Are the New Chip Cards A Cure for Credit Card Fraud?

by Sarah Grotta 0

If nothing else, the article in DepositAccounts.com confirms that as an industry, issuers, acquirers and their processors continue to be unsure of the state of the U.S. EMV migration and continue to provide data points that suggest this exercise will take considerably more time to reach its conclusion:

People are starting to receive chip cards from their credit card issuers and it is estimated that some 575 million new chip cards will be in the hands of U.S. consumers by year-end, according to Visa. However, according to a survey from Software Advice, 62% of U.S. consumers are still without an EMV chip-card and 78% of small and medium sized businesses haven’t adopted EMV-ready systems

If there is harmony in the industry, it is in agreement that EMV will not solve all payment issues:

Chip cards are not better at protecting individuals against card-not-present (CNP) fraud, says Robert Harrow, a research analyst with Value Penguin. “This is the type of fraud that occurs when thieves use the card online, or in other ways where they are not required to present the physical card to a merchant – instead simply giving the number and its security code. CNP fraud is on the rise globally, including the U.S. Unfortunately, this new technology doesn’t do anything to combat it.”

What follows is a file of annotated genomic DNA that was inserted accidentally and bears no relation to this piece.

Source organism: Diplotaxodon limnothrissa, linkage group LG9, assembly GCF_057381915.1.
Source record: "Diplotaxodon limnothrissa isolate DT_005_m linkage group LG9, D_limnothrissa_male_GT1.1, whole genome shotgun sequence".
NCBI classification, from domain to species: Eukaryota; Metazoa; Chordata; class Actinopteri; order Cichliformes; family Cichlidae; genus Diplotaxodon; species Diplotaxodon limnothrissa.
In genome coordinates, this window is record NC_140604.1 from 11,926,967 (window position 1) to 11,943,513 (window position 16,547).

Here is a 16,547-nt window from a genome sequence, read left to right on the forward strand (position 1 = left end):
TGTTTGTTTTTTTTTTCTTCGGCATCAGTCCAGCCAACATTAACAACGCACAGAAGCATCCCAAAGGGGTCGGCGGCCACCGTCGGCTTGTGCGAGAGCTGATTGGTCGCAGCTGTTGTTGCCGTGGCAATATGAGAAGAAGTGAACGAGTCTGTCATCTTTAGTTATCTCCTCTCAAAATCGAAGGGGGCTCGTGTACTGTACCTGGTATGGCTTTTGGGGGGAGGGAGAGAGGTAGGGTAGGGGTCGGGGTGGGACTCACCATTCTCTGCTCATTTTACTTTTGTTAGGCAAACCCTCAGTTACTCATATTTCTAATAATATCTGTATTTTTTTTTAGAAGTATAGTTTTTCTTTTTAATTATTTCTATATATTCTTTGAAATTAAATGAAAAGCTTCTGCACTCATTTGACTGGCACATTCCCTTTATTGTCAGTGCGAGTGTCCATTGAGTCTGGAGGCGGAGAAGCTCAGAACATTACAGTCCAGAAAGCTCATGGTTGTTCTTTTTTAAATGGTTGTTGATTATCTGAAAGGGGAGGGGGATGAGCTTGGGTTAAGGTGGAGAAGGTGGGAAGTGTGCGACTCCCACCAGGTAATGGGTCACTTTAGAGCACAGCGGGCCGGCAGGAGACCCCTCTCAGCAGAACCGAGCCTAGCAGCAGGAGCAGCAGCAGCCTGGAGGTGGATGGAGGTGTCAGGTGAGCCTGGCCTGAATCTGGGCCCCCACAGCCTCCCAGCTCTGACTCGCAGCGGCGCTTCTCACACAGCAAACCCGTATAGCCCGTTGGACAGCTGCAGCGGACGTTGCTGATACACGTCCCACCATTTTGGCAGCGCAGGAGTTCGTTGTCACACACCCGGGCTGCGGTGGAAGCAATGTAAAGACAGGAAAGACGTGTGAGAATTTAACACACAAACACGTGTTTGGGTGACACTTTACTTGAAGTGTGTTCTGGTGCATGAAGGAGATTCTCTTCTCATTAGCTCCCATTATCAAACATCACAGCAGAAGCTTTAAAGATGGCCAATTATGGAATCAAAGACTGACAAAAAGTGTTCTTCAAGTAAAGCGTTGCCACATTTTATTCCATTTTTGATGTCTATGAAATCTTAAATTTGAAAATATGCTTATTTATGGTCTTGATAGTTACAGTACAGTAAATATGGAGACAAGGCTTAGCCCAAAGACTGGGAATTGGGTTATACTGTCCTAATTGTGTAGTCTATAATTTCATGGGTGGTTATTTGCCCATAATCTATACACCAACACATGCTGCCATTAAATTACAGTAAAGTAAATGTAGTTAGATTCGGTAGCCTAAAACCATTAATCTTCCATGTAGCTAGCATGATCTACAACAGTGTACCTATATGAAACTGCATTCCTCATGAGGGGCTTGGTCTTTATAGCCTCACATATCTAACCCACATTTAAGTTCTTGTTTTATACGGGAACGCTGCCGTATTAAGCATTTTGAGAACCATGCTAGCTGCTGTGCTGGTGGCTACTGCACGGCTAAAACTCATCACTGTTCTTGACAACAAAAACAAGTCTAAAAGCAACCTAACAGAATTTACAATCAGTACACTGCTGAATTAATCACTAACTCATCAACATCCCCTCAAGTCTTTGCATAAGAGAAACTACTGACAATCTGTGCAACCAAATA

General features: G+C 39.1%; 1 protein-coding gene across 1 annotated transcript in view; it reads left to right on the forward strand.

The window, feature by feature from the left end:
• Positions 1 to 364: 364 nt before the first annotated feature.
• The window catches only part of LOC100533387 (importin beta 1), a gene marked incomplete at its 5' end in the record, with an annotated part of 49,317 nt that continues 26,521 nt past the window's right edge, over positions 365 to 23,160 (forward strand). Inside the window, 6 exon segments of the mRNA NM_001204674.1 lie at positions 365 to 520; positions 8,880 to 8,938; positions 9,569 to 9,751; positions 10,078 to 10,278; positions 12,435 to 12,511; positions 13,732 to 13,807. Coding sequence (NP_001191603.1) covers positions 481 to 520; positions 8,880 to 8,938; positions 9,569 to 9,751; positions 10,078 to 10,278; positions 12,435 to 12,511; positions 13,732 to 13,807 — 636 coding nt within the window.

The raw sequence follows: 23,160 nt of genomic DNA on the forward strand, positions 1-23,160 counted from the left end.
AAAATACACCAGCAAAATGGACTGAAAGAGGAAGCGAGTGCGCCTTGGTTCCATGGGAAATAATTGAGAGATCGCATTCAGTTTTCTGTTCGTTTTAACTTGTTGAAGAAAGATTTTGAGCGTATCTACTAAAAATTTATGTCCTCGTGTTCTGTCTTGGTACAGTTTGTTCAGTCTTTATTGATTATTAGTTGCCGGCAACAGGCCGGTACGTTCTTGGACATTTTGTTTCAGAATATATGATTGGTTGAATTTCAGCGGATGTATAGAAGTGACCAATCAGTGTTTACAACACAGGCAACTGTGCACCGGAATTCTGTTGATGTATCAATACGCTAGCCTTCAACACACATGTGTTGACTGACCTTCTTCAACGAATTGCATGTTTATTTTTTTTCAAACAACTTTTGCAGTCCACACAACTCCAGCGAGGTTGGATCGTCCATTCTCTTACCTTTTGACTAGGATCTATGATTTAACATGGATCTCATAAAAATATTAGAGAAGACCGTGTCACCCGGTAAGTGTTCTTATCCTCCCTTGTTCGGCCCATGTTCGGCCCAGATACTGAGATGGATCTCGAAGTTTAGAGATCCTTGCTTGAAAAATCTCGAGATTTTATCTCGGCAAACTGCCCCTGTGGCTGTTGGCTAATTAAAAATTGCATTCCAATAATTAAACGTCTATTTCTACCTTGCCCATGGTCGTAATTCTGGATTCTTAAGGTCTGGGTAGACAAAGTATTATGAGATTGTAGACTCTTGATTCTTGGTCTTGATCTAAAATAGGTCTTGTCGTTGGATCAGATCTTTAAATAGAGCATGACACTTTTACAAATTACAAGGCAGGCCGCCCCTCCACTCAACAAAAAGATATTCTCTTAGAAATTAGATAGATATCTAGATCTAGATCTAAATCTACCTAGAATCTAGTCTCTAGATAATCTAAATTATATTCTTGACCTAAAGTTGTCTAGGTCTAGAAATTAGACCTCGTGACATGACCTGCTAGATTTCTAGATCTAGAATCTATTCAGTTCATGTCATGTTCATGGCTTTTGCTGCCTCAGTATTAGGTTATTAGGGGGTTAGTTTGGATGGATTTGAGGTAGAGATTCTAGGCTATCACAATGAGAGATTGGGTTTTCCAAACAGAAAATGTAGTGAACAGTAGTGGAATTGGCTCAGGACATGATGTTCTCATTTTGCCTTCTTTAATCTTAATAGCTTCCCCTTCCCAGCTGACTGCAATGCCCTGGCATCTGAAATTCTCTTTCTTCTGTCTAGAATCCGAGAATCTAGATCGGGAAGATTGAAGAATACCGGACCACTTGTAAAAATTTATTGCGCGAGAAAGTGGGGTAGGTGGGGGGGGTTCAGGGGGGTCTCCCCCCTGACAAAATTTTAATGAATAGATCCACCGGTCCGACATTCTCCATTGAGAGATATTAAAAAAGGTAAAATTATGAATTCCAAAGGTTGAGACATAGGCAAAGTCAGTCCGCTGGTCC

And there will be a lot of money spent along the migration path:

Mostly, experts are confident that the transition to chip cards, “will choke a lot of life out of card fraudsters,” says security expert Robert Siciliano. But it won’t come cheap, the transition is expected to cost about $8 billion, if done correctly, he says. And, the “roll-out phase” won’t happen overnight either.”

Overview by Sarah Grotta, Director, Debit Advisory Service at Mercator Advisory Group

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